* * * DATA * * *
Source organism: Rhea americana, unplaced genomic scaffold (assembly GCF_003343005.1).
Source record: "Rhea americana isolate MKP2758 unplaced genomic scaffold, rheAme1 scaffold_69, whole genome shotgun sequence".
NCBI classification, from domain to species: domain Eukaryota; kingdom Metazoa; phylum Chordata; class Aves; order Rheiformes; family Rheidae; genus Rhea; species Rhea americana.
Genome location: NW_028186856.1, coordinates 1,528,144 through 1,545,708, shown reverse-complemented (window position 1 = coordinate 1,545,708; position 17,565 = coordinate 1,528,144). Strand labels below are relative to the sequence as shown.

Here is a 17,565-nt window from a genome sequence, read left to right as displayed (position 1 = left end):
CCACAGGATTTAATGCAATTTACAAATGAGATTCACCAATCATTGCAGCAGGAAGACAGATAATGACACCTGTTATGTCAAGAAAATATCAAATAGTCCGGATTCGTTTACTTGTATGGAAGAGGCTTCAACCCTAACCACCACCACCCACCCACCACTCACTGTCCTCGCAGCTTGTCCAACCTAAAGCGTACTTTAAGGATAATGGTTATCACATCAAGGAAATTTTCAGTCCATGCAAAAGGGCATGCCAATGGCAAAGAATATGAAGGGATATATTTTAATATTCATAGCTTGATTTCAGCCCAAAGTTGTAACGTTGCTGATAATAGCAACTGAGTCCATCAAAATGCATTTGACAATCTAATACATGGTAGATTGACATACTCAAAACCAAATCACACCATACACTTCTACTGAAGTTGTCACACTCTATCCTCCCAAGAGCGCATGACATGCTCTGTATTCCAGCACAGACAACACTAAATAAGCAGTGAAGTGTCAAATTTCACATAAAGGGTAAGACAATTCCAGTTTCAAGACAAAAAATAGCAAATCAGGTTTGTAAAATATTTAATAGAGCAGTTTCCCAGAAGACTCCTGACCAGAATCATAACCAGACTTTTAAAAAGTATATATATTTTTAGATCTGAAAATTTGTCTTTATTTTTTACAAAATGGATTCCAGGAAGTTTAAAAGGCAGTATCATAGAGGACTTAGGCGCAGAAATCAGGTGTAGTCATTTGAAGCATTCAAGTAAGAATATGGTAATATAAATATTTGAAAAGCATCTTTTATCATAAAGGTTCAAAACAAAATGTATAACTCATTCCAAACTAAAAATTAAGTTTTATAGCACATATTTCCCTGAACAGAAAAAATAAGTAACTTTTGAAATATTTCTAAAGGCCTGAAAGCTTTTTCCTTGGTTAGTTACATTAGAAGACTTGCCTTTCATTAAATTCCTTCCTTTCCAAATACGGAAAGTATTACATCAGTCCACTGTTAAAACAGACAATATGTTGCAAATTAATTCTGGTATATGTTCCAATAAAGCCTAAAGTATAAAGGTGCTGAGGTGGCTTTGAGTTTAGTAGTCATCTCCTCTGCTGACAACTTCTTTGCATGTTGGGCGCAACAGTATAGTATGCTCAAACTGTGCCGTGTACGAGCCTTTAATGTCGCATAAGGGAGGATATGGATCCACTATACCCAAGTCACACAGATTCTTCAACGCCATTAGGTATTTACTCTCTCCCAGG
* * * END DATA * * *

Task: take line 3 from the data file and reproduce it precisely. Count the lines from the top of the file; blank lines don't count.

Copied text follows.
NCBI classification, from domain to species: domain Eukaryota; kingdom Metazoa; phylum Chordata; class Aves; order Rheiformes; family Rheidae; genus Rhea; species Rhea americana.